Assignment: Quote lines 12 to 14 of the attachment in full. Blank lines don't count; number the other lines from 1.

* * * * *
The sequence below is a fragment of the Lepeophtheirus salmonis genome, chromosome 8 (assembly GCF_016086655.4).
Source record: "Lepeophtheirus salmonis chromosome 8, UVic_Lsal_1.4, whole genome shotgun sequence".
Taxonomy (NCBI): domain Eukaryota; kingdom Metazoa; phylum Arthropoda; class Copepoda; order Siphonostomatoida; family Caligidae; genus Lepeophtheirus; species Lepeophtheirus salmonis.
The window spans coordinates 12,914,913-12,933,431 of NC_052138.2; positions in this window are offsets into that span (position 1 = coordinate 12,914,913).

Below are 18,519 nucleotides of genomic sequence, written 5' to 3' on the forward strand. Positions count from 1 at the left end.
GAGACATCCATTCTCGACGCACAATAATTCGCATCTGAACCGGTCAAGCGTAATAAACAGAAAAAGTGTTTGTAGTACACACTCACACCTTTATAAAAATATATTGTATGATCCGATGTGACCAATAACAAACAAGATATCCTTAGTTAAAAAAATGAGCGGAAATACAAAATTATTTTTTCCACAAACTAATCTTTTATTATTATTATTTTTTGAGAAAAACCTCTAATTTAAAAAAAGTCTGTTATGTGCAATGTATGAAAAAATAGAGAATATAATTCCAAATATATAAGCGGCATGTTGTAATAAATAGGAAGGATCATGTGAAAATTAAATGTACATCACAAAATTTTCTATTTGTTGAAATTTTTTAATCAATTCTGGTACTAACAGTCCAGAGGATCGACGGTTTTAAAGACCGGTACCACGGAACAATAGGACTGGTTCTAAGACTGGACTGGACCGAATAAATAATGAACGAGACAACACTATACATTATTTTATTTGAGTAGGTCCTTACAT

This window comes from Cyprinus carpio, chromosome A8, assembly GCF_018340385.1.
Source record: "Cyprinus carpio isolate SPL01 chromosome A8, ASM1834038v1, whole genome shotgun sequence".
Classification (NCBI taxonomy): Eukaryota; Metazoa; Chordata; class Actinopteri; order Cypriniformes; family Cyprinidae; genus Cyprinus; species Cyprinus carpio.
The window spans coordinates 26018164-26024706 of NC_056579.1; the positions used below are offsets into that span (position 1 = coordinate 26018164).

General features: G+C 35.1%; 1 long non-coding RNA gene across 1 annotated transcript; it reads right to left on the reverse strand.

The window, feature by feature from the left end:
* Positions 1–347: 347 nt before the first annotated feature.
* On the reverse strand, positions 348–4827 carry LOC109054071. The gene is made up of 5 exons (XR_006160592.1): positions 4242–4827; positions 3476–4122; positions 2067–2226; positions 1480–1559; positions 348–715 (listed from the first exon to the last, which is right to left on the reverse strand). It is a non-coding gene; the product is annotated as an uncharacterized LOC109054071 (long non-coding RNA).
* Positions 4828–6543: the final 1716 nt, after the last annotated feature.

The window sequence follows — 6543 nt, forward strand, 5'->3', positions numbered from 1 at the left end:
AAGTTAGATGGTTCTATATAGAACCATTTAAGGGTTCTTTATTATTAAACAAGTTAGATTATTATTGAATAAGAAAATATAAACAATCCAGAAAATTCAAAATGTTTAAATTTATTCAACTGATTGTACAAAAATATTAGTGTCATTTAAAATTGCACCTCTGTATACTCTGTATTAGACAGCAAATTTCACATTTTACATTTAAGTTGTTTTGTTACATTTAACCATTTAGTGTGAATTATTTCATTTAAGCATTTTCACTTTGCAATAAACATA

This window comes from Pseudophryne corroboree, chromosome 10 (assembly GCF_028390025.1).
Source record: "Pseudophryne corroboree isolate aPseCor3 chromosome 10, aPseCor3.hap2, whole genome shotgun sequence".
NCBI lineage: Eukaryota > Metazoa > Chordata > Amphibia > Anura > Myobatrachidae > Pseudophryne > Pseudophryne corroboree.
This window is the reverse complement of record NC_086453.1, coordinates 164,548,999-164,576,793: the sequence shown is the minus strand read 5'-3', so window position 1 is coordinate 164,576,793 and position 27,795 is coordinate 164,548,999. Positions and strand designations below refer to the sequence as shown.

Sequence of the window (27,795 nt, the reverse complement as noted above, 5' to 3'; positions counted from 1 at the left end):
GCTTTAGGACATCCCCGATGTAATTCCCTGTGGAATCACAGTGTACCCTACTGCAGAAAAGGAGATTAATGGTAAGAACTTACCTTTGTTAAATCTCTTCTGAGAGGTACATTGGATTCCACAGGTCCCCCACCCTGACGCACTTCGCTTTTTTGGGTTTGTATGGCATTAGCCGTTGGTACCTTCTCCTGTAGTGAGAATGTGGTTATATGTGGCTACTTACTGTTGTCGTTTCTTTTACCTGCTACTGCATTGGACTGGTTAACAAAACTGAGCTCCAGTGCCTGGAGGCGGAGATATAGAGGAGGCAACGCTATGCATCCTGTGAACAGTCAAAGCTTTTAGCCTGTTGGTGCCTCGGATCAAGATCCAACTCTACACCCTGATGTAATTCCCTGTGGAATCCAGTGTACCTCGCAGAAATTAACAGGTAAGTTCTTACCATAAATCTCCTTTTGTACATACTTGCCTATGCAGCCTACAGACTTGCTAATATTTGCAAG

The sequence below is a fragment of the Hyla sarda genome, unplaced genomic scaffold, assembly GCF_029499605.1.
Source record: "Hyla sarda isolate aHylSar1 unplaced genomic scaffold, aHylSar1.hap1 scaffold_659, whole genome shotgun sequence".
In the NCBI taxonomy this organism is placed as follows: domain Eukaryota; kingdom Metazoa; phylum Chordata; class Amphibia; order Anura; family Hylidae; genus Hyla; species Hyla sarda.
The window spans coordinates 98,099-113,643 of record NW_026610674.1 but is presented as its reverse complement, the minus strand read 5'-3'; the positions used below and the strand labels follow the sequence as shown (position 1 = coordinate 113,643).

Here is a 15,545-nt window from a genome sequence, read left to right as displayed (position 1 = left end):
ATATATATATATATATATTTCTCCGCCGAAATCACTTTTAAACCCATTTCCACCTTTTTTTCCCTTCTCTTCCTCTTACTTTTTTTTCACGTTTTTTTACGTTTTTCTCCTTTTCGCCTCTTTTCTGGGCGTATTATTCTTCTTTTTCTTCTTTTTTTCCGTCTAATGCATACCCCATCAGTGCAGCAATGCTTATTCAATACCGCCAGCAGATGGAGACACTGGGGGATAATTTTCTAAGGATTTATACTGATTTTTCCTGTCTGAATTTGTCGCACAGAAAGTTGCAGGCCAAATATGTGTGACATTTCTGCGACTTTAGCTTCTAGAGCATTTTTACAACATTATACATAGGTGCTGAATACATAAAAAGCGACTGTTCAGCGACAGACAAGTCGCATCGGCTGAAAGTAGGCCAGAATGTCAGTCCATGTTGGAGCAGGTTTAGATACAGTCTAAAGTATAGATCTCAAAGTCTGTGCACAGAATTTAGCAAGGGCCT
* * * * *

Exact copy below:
The window, feature by feature from the left end:
* Positions 1–347: 347 nt before the first annotated feature.
* On the reverse strand, positions 348–4827 carry LOC109054071. The gene is made up of 5 exons (XR_006160592.1): positions 4242–4827; positions 3476–4122; positions 2067–2226; positions 1480–1559; positions 348–715 (listed from the first exon to the last, which is right to left on the reverse strand). It is a non-coding gene; the product is annotated as an uncharacterized LOC109054071 (long non-coding RNA).